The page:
Sunday, 20 October 2013

Showing the sunlight outside: why I will always love reading

Little Women book cover
There was a nice piece by Neil Gaiman in the Guardian this week about why reading is a Good Thing for children, and the rest of us. It ought to be obvious, but it obviously isn’t because there was a lot there that needed saying: about the importance of imagination and information, the value of culture and wisdom. And about fiction that opens a door and ‘shows the sunlight outside’. 

It reminded me to feel grateful for the gift of literacy. It’s easy to take for granted, but I can’t imagine life without it.

I still remember the day I first learnt to read: it’s one of my earliest, and most precious memories. I was sitting with my mother and she was reading to me from a book called Farm Babies. She’d read it to me many times before and the pages were familiar. I remember pointing at a word and saying: ‘That says lamb’. In that moment, I understood what reading was. I got it.

My mother doesn’t remember. I couldn’t communicate the significance of that moment. I didn’t know the word ‘eureka’. But it was the beginning of something important.

I’d like to say that from that moment on I read everything I could get my hands on. In reality, it took a while. I had to go to school first and get officially taught to read. (Flashcards, I recall, were the fashion in the early ’60s.) But once I knew how to do it, I was the proverbial kid with their nose in a book. My favourite school report had an entry against ‘Reading’ that just said ‘Almost incessantly’.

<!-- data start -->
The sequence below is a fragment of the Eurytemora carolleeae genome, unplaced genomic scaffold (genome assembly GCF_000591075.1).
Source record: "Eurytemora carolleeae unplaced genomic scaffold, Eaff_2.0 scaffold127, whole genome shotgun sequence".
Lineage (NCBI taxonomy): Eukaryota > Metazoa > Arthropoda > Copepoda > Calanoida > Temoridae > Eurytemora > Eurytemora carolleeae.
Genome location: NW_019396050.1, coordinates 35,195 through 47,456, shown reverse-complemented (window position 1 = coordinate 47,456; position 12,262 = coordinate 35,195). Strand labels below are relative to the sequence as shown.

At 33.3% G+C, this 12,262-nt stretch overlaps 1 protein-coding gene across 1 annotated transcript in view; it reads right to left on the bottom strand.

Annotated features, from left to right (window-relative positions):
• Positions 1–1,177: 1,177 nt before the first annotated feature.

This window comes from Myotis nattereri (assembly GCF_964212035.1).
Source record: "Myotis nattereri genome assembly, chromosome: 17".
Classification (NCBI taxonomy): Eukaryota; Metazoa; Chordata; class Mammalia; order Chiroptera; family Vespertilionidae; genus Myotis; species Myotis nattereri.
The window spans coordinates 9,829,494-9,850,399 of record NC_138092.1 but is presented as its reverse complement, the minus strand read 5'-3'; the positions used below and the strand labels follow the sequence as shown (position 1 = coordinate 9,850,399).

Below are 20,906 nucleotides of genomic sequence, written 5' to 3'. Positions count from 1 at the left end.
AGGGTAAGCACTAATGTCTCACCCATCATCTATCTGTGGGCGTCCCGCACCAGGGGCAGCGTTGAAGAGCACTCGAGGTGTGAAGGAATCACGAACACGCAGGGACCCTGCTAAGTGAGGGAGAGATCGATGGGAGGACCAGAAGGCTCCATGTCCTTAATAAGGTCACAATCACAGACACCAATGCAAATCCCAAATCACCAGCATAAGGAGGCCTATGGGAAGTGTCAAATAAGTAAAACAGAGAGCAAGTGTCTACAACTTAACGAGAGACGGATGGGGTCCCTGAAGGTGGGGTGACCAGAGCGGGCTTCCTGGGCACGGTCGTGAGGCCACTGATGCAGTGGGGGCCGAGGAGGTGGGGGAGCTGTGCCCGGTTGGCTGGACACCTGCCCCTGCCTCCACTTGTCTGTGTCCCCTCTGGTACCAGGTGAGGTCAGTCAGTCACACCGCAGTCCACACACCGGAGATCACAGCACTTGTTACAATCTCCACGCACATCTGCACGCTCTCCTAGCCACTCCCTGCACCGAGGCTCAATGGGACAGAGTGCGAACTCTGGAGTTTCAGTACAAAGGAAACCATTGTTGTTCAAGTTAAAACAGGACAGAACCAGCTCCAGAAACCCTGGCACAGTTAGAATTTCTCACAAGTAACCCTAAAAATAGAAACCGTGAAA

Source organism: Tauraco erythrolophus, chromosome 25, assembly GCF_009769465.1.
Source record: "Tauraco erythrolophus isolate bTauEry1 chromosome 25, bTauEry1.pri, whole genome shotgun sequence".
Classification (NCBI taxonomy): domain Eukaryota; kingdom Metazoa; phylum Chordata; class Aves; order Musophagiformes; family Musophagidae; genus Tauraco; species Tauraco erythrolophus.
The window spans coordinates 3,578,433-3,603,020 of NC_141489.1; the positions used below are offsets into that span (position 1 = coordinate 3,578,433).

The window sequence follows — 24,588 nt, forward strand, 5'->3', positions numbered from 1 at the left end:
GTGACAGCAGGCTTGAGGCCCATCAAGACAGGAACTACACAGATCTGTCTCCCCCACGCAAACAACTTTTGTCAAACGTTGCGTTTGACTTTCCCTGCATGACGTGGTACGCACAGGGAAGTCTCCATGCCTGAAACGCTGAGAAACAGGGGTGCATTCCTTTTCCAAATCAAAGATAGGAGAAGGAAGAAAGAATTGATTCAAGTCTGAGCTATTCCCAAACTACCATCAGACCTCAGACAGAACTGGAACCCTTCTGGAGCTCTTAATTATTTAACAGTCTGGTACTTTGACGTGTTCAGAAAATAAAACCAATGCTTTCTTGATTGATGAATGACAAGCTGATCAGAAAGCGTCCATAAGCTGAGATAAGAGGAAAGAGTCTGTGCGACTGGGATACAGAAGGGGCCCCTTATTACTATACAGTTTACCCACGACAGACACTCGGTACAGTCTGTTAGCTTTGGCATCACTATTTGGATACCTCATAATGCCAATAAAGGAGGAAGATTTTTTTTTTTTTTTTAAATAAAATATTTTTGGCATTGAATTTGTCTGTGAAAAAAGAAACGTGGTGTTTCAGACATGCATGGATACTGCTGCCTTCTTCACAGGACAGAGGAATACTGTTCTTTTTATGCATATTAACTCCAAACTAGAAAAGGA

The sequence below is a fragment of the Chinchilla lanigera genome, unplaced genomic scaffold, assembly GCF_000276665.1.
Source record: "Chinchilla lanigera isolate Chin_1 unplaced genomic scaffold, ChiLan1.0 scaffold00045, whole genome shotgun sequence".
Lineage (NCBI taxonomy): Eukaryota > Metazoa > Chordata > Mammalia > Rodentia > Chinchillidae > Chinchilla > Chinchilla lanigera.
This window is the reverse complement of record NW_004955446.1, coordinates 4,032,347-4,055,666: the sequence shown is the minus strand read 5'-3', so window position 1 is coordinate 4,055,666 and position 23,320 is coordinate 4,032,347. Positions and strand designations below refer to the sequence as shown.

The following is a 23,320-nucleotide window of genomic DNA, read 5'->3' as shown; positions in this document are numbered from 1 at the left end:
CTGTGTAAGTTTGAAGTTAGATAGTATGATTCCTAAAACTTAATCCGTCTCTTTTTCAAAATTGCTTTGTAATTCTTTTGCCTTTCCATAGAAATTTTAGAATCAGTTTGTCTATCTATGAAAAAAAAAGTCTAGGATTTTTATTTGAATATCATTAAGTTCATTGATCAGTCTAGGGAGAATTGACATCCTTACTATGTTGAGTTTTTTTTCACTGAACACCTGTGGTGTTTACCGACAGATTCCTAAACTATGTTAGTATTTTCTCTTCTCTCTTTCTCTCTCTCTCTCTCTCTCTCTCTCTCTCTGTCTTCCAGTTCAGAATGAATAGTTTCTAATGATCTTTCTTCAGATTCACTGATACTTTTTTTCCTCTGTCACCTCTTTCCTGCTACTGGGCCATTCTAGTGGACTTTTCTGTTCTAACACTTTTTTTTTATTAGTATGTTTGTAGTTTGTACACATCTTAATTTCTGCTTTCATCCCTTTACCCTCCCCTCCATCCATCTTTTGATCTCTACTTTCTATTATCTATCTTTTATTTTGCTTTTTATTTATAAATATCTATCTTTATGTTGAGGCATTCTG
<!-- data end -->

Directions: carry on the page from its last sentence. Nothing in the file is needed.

At junior school we had a brilliant school library, and I got the run of it when I’d finished all the books in our reading scheme. I worked my way through the Moomin series very happily.

There was also a book-buying scheme, run through the school, that provided worthy novels with educational aims. I remember one about the American civil rights movement – still topical at the time – and another called Helen Keller’s Teacher. Eye-opening stuff. (As an adult, I still learn from fiction as much as from ‘factual’ stuff.)

Happy memories: Saturday visits to the local library, getting car-sick on the way home because I couldn’t wait to start reading. Visits to friends’ houses where I raided their book collections instead of playing with them. Christmas holiday trips to spend book tokens. Puffins, of course, but Green Dragons too. Exotic places like Narnia and Mallory Towers and Wyoming (I read the My Friend Flicka books for the human interest because, unlike my sisters, I wasn’t very interested in horses).

I hadn’t realised until just now that those books are among the most vivid of my childhood memories – more than most of what happened in the ‘real’ world. And I can relive them any time I choose, just by going to the bookshelves.

I read less now. Less fiction, anyway. There’s the internet, of course. And there are times when I say I won’t read novels again (I’m the person who hates everything in the book group). Then I find another one that has the magic. And when I’m too tired for newspapers, and too depressed for television, and too bored for anything else, only a book will do.

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